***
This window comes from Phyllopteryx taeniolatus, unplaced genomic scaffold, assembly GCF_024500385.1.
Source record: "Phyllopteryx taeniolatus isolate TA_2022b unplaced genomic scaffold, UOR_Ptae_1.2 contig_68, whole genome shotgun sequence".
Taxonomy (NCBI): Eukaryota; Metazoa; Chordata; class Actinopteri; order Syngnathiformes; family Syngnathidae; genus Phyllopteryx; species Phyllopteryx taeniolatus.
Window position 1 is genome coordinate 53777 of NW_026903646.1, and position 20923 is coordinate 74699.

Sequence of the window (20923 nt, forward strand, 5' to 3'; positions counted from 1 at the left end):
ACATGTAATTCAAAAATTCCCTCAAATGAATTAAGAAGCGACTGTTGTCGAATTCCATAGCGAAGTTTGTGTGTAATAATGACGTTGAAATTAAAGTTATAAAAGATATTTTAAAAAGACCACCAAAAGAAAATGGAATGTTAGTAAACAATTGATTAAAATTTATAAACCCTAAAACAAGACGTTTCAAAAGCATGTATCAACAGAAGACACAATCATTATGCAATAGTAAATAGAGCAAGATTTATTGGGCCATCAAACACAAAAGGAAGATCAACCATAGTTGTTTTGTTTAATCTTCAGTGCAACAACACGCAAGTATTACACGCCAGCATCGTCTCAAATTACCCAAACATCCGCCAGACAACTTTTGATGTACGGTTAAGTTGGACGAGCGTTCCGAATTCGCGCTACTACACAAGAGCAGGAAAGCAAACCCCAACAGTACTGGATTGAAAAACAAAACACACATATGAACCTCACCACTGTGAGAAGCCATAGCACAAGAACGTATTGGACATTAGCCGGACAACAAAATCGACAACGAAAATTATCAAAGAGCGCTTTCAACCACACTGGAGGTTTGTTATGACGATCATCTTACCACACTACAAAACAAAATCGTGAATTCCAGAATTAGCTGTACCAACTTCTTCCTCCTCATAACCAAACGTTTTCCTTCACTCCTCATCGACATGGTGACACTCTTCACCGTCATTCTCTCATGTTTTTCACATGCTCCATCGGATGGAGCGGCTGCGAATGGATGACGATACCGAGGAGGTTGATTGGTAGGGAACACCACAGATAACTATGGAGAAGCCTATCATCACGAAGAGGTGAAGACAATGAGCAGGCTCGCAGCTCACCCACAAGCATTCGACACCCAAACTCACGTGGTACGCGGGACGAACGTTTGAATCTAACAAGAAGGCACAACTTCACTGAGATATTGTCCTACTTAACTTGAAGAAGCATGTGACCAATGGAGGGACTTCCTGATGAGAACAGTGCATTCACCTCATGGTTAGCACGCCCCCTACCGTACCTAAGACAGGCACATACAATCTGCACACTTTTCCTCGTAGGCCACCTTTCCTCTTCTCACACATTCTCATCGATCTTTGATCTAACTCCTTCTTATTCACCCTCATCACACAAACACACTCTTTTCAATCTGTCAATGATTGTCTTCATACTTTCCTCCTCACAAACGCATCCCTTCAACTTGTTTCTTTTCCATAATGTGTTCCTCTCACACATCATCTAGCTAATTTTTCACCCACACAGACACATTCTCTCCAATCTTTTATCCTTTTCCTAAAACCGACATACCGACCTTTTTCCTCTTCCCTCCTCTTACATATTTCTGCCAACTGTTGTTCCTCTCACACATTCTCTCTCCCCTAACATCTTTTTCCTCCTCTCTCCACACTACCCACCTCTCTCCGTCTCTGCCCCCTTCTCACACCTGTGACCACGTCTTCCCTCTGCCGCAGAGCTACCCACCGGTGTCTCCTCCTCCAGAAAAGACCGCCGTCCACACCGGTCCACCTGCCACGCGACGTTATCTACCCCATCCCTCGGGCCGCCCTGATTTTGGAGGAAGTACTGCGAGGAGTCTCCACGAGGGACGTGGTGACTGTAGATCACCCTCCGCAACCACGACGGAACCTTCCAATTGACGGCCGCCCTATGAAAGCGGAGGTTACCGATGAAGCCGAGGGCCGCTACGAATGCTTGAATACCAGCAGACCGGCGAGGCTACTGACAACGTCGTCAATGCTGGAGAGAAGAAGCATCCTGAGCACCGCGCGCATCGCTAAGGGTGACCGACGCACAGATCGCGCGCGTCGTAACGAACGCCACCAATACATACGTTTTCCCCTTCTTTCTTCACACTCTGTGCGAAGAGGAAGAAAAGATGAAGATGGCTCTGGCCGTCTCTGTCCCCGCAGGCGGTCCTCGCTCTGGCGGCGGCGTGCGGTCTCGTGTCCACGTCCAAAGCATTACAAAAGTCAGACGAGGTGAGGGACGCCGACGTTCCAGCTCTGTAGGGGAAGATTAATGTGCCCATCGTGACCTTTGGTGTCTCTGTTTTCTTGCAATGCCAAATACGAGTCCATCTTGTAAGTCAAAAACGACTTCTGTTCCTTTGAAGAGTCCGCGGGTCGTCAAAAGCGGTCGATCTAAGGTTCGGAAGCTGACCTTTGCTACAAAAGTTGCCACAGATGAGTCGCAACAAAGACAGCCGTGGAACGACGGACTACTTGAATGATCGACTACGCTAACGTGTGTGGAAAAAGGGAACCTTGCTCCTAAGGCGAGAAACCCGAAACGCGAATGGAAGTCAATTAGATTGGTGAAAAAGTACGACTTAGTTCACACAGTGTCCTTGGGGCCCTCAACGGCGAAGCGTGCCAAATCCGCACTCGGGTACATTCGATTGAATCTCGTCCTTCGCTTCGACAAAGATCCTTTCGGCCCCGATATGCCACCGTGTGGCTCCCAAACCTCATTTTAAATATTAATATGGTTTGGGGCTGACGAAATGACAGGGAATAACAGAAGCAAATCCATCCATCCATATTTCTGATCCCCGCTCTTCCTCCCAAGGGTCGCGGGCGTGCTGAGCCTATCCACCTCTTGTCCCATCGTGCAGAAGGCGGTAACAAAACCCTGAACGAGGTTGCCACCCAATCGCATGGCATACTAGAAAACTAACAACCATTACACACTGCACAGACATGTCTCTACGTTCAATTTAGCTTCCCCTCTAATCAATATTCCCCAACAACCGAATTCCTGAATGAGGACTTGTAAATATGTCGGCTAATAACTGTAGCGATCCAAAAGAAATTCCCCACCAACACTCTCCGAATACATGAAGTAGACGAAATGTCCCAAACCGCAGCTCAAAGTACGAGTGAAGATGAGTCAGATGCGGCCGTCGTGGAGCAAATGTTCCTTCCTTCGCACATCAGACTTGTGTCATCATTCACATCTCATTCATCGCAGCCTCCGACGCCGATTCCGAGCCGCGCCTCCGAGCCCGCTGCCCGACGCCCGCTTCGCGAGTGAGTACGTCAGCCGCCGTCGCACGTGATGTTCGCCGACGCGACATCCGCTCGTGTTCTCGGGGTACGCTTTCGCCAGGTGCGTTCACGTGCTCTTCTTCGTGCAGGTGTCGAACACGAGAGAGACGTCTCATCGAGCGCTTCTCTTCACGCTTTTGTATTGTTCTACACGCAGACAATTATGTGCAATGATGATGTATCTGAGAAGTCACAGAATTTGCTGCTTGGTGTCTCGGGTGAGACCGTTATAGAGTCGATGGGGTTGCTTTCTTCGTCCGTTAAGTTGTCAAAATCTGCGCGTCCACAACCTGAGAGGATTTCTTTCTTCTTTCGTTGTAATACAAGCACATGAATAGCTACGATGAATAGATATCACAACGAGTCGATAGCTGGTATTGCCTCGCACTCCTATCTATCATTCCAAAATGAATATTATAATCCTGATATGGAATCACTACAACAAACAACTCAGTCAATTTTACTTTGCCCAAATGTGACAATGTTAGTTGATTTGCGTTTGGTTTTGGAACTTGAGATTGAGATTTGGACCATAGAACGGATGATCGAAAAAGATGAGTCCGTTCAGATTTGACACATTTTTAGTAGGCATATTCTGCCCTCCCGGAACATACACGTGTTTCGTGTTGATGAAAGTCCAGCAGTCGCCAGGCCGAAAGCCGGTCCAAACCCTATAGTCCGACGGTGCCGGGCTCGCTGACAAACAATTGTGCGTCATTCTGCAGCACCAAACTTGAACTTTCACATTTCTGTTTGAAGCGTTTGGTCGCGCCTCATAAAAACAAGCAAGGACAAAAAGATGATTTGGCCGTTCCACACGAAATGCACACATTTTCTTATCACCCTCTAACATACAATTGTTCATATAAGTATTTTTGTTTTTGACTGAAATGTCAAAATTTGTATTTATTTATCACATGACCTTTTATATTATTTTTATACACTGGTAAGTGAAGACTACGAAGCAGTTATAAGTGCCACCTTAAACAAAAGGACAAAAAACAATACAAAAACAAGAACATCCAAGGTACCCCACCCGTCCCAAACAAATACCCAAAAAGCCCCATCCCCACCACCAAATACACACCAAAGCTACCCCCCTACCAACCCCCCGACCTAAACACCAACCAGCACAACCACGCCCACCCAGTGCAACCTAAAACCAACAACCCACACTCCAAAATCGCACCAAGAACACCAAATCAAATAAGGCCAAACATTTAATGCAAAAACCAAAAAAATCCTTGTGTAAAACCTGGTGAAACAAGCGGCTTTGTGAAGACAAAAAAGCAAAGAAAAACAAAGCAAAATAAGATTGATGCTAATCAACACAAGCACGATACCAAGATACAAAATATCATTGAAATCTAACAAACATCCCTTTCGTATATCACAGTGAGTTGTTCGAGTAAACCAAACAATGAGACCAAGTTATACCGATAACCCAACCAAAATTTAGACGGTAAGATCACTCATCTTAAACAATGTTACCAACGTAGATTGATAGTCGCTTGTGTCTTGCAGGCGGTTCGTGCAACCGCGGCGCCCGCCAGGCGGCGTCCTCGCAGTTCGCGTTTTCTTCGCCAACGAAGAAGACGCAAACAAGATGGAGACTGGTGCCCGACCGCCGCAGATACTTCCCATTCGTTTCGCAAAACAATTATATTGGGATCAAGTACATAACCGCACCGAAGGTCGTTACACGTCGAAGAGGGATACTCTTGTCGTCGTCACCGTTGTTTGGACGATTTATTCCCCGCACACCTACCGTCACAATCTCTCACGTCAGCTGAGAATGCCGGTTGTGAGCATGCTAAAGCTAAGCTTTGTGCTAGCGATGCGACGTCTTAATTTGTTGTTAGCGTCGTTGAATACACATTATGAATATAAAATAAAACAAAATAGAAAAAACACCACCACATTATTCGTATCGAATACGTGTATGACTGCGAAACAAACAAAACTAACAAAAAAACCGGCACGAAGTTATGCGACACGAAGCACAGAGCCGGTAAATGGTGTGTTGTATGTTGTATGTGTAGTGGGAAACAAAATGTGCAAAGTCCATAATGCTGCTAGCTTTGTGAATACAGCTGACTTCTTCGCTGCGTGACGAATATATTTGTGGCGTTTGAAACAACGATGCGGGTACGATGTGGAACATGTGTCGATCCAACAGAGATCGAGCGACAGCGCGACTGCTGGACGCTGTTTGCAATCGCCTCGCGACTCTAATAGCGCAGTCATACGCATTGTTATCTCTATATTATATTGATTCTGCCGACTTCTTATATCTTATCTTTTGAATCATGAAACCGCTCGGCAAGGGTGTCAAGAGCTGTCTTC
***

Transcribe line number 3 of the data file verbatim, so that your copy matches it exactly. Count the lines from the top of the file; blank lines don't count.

Taxonomy (NCBI): Eukaryota; Metazoa; Chordata; class Actinopteri; order Syngnathiformes; family Syngnathidae; genus Phyllopteryx; species Phyllopteryx taeniolatus.